17

I find LaTeX a little bit inconsistent on this. Do the following experiments:

  1. The code

    a.%
    b
    

    will produce a.b, while the code

    a.
    b
    

    will produce a. b. Looks like the comment symbol % has removed the carriage return at the end of the line. However,

  2. The code

    \ta%
    u
    

    will produce an error (assuming you haven't defined \ta), much like

    \ta
    u
    

    but should the % here also remove the carriage return and combining the two lines into the meaningful \tau?

2
  • 1
    Erh, a. % b produces a. , under normal conditions, everything from % until the end of the line is ignored, including the newline at the end and the %
    – daleif
    Nov 13, 2015 at 20:16
  • Also note that while \ta%⏎u doesn’t work, \tau%⏎dt is one way to produce τdt without a space (like \tau{}dt or {\tau}dt would). Nov 14, 2015 at 15:12

2 Answers 2

26

Like almost all programming languages, comment interpretation happens after tokenization.

\ta% produces the token \ta which will then fail to expand and genenerate an error before the u is seen at all.

this is no different from C or javascrpt etc where you can not use a comment in the middle of a function name, or XML/HTML where you can not use a comment in the middle of an element name.

19

It's consistent with the rules. When TeX finds an end-of-record marker (end of line, if you prefer) as determined by the operating system, it throws it away together with possible trailing spaces and tabs; it then appends the current \endlinechar, usually ASCII 13 (represented in TeX as ^^M). At this stage, tokenization has not yet taken place.

Now tokenization starts. Under normal conditions, % has category code 14 (comment) and ASCII 13 has category code 5. When TeX finds a character of category code 14, it throws away it with everything that follows on the line. A category code 5 character inserts a space, throws away what follows on the line and triggers looking for and removing spaces on the next line; if another category code 5 characters is found after this removal, a \par token is inserted, otherwise processing starts from the found character.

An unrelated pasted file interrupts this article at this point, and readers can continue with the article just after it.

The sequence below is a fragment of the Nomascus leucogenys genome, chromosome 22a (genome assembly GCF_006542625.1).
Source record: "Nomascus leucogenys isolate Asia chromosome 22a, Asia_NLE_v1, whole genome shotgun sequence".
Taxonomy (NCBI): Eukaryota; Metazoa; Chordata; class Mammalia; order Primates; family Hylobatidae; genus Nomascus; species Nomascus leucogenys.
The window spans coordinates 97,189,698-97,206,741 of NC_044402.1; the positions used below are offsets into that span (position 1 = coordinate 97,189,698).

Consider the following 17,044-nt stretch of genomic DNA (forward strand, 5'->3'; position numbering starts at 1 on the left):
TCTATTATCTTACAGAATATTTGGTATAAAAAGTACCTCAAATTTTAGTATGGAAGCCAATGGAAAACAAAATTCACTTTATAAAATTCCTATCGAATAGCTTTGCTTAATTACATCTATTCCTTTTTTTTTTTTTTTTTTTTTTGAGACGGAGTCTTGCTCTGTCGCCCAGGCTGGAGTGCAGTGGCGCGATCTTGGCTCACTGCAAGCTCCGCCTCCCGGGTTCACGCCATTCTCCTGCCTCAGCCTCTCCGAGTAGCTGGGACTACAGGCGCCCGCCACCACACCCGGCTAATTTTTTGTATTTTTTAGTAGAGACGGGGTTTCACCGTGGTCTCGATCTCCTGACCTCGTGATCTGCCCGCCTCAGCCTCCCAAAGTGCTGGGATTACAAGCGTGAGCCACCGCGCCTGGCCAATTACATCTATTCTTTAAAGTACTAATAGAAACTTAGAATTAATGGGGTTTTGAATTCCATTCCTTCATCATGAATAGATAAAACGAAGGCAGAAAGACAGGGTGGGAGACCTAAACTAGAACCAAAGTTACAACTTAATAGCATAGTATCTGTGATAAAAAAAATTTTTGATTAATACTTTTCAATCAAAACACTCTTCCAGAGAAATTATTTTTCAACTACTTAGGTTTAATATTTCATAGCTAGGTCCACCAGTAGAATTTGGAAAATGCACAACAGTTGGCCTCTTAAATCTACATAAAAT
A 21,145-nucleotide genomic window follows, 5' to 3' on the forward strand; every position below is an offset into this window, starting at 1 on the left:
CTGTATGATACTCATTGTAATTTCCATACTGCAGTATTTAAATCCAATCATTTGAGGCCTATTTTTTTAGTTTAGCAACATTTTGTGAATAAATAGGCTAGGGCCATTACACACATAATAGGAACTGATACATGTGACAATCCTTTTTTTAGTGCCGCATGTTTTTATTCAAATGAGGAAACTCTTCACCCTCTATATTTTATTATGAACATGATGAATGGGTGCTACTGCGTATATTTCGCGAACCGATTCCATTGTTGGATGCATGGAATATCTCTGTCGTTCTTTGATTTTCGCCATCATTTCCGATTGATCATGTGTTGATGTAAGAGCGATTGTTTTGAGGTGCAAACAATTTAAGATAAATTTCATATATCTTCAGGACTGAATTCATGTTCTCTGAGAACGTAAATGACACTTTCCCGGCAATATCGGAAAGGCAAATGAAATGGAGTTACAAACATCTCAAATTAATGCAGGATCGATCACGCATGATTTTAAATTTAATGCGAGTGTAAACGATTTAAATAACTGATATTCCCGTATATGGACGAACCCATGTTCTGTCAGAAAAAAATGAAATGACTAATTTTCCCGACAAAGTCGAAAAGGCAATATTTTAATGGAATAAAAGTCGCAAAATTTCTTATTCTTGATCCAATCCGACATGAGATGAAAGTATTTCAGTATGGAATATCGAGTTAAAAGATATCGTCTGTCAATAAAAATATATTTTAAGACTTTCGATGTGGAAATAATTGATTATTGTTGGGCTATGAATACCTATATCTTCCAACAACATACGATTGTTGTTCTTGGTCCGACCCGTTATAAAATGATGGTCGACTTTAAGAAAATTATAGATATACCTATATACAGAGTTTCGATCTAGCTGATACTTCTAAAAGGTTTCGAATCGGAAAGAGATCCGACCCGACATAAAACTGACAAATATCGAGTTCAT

With the input

a%
b

the letters “a” and “b” are typeset without any intervening space, because the one inserted by ^^M follows the comment character.

With the input

a
b

the space inserted by ^^M is seen and inserted in the output.

For understanding what happens with

\ta%
u

one should remember how control sequences are formed. If the character following the backslash is a letter, TeX forms the name from all letters following it, stopping when a non letter (TeXnically, a character with category code different from 11) is found. If the character following the backslash is not a letter, that single character forms the control sequence name.

Since % has category code 14, it stops looking for the control sequence name, so you get \ta followed by u, not \tau.

Note that the rules imply that an input such as

a\
b

makes TeX form the control sequence \^^M and, indeed, plain TeX and LaTeX define \^^M to be the same as (backslash space).

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